>Berkley critiques Bush’s Health Care plan:
If you aren’t on Congresswoman Shelley Berkley’s (D-NV) mailing list you might have missed her commentary on the President’s health care proposals:
“If you have health insurance through your job, look out! The president has laid out a plan that ‘robs Peter to pay Paul,’ as a leading business organization (the National Retail Federation) describes it. And labor organizations agree. This plan will increase taxes on millions of middle class families who have health insurance while only helping a relatively small number of lower income workers. It’s a complicated, piecemeal scheme that that refuses to recognize that hundreds of thousands of Nevadans and nearly 50 million other Americans will be uninsured this year. Worse yet, President is playing a shell game with the tax code that creates a lot of losers and a few winners at best. This is hardly the comprehensive solution we need—a solution born of health care professionals, insurers, and federal, state, and local governments working together to roll back medical cost inflation and provide cost-effective care emphasizing prevention and wellness.” The Berkley Bulletin is available on her website.
Ensign votes to stall Minimum Wage in Senate:
Senate conservatives are blocking the adoption of the Minimum Wage hike, apparently wanting to add more tax breaks for businesses attached to the bill. [BG] “Harry Reid, Democrat of Nevada and the Senate majority leader, scheduled yesterday’s vote to demonstrate the Democrats’ lack of Republican support for a minimum-wage bill without tax cuts. Every Democrat present voted to end debate, and five moderate Republicans joined them.” […] It isn’t like Senate Majority Leader Harry Reid (D-NV) isn’t trying to be accommodating: “Reid is backing an $8.3 billion tax package that would extend for five years a tax credit for employers who hire low-income or disadvantaged workers. It also would extend until 2010 tax rules that permit businesses to combine as much as $112,000 in expenses into one annual tax deduction. The cost of the proposal would be paid with revenue realized from a proposed cap of $1 million on executive compensation that can be tax deferred. The tax package also would end deductions for court settlements or punitive damages paid by companies that have been sued.” Among the Senators who don’t feel this is enough of a boon for corporate restaurant operations — Nevada junior Senator John Ensign (R-NV) [Roll Call 23]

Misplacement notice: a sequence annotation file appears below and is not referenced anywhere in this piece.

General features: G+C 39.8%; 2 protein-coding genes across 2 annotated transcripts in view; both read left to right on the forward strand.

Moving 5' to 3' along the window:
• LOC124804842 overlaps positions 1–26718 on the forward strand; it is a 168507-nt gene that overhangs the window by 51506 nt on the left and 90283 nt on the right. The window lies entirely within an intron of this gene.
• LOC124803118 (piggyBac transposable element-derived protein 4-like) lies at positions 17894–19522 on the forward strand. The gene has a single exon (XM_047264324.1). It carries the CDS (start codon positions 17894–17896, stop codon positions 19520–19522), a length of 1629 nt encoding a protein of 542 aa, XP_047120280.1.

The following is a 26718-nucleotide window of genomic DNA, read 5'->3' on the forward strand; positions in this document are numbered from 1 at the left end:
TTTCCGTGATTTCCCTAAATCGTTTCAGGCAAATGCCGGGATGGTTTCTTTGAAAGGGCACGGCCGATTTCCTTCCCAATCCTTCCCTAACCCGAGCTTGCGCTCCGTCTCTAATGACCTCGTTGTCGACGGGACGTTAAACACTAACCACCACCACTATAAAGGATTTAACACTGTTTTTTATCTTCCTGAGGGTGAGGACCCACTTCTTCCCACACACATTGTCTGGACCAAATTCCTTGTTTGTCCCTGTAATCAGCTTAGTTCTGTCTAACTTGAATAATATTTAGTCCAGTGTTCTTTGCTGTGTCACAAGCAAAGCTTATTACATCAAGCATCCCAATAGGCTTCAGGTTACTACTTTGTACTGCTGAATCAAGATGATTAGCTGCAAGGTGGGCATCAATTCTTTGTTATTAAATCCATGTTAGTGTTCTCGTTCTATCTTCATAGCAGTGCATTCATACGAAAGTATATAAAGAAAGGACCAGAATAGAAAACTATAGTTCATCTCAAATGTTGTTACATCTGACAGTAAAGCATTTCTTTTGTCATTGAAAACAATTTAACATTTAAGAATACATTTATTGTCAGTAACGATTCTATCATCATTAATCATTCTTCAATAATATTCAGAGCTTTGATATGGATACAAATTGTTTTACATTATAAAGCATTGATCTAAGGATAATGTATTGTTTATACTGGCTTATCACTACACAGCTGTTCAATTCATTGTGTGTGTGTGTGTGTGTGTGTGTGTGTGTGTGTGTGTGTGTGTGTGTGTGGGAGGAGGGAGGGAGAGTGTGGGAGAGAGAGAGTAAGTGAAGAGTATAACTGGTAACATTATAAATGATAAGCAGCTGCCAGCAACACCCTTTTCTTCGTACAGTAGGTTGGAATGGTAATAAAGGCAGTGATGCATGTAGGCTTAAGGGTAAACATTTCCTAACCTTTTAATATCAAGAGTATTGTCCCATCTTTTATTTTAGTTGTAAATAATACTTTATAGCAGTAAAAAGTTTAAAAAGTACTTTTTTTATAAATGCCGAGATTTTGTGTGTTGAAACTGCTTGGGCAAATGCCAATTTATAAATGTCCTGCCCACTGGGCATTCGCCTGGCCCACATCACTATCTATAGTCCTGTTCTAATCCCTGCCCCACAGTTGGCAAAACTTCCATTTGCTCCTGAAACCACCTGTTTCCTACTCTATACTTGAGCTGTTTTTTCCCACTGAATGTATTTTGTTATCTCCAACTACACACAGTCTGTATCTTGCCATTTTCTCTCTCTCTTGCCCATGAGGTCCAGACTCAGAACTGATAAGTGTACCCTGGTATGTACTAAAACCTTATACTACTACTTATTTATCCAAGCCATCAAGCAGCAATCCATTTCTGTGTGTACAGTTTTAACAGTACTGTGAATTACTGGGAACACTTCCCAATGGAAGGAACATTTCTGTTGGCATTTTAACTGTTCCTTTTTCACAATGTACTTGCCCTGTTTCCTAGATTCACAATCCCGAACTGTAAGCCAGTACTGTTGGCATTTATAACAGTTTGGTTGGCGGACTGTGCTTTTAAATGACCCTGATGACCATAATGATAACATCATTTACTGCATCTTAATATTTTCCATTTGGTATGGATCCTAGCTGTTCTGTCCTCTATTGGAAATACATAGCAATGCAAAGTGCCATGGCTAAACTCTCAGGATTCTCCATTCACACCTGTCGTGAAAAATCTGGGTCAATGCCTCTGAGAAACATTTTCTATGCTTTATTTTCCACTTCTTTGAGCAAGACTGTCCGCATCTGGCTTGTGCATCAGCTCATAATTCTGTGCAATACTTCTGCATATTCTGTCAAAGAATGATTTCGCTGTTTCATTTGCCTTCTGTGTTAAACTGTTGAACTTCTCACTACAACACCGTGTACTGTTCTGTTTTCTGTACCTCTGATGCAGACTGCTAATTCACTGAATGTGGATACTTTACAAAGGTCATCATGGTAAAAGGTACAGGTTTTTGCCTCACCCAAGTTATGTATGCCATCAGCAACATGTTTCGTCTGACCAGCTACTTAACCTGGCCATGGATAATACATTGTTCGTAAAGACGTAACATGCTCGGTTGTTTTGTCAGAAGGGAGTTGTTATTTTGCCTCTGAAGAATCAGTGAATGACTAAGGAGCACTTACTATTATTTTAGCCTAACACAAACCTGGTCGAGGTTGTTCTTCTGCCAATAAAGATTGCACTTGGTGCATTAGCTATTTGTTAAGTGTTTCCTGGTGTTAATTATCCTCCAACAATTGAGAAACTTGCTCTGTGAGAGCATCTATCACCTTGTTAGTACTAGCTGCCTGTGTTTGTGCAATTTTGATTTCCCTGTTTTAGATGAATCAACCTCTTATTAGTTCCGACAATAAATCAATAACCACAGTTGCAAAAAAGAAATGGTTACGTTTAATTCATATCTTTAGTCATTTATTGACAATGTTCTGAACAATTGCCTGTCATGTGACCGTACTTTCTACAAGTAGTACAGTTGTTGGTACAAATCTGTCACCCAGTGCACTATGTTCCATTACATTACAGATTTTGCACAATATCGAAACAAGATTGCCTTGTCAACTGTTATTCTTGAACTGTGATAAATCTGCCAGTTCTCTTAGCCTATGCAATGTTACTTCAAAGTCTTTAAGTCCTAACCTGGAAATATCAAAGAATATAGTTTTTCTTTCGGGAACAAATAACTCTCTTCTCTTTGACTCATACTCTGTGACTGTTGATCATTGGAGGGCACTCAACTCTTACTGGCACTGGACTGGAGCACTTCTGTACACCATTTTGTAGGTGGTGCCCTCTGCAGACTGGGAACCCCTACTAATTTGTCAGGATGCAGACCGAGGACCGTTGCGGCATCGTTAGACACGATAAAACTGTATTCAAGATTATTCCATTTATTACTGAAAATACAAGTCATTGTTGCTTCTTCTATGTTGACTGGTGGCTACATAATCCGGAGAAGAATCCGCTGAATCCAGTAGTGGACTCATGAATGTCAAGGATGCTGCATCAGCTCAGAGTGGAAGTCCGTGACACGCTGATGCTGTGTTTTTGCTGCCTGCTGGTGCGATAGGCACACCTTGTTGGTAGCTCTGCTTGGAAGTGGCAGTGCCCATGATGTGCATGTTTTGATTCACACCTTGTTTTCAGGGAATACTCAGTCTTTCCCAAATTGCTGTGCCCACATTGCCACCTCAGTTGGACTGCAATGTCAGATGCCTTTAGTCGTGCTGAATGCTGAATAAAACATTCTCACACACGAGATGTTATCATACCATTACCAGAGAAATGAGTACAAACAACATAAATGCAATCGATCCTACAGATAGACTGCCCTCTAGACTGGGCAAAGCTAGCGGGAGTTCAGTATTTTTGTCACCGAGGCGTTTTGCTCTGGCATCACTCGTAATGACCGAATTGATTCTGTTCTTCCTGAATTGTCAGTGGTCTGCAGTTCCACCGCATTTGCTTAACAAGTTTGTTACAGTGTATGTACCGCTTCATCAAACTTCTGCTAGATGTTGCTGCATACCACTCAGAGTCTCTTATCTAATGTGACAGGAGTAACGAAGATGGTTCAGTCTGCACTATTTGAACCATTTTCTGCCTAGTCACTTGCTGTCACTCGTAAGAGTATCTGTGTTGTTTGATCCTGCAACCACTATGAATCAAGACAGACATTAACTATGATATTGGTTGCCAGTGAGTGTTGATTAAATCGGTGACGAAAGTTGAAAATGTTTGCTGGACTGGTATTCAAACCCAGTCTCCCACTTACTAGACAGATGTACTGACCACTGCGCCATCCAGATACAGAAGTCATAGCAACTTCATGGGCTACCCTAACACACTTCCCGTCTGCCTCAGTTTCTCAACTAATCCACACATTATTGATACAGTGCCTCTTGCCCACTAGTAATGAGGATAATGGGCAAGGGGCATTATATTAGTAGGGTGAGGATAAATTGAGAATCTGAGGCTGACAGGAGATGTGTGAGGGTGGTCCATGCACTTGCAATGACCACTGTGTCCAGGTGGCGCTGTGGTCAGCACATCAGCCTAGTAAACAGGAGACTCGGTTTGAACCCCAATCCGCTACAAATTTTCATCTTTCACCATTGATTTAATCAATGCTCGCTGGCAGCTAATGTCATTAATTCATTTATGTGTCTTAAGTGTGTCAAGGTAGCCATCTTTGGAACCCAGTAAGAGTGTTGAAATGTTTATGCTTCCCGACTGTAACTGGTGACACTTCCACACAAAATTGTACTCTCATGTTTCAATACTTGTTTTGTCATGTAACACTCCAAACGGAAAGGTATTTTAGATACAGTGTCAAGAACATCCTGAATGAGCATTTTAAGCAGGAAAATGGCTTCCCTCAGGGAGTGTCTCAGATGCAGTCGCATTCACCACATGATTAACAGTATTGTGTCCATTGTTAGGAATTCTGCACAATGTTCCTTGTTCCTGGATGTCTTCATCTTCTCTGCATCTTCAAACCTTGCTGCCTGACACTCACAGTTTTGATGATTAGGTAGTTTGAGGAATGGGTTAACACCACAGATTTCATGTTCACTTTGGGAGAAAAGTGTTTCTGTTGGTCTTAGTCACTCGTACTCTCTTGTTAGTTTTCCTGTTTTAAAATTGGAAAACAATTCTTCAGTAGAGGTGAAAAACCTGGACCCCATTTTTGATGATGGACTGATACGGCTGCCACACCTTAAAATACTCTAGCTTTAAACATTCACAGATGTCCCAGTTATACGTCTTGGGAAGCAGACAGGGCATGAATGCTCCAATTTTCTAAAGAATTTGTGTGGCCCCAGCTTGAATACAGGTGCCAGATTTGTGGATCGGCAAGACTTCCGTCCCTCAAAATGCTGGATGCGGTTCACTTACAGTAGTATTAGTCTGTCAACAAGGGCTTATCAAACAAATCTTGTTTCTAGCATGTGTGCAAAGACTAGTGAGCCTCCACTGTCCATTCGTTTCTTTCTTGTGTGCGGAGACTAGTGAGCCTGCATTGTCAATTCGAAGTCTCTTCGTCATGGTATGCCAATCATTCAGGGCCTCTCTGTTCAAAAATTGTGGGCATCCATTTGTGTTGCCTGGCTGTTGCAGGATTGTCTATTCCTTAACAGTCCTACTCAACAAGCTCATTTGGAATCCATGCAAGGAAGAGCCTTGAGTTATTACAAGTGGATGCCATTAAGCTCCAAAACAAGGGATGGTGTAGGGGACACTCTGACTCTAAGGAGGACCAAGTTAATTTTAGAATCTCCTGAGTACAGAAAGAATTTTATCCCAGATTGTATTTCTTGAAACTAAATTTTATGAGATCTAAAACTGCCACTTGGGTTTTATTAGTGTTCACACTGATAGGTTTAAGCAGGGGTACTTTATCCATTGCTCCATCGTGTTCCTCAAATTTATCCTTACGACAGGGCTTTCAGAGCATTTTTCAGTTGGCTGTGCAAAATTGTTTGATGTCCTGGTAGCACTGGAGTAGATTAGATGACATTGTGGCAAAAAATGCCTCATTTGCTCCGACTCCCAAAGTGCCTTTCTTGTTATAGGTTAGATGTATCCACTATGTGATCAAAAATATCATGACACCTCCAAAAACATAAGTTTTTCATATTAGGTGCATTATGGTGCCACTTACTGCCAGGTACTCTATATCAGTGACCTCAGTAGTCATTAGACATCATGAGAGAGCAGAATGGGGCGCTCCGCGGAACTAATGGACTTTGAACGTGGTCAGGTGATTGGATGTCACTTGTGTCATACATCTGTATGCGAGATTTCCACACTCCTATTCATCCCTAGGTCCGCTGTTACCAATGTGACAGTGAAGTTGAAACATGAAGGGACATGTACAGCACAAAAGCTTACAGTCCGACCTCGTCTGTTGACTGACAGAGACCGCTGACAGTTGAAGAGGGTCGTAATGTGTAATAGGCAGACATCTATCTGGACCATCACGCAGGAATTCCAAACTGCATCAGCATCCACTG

The GOP members of the Senate also sought to attach amendments to “afford States the rights and flexibility to determine the minimum wage” [Roll Call 24] (rejected) Ensign voting in favor. Interesting how “state’s rights” are important except when they aren’t — as in the federalization of the National Guard? Ensign was one of only 28 Senators to support this amendment. Undaunted the GOP holdouts tried another amendment — to increase the Federal minimum wage “by an amount that is based on applicable State minimum wages.” [Roll Call 25] (also rejected) This one went down 18-76. Again, Senator Ensign found himself in a distinct minority.
The next presidential election is TWO years away, but it doesn’t seem like it with the Horse Races already in progress. If you have $60 extra and happen to be in Minden, NV there’s an opportunity to meet with New Mexico Governor Bill Richardson at the DCDCC’s “Turn Nevada Blue Dinner.” Contact Bud Orange or Cindy Trigg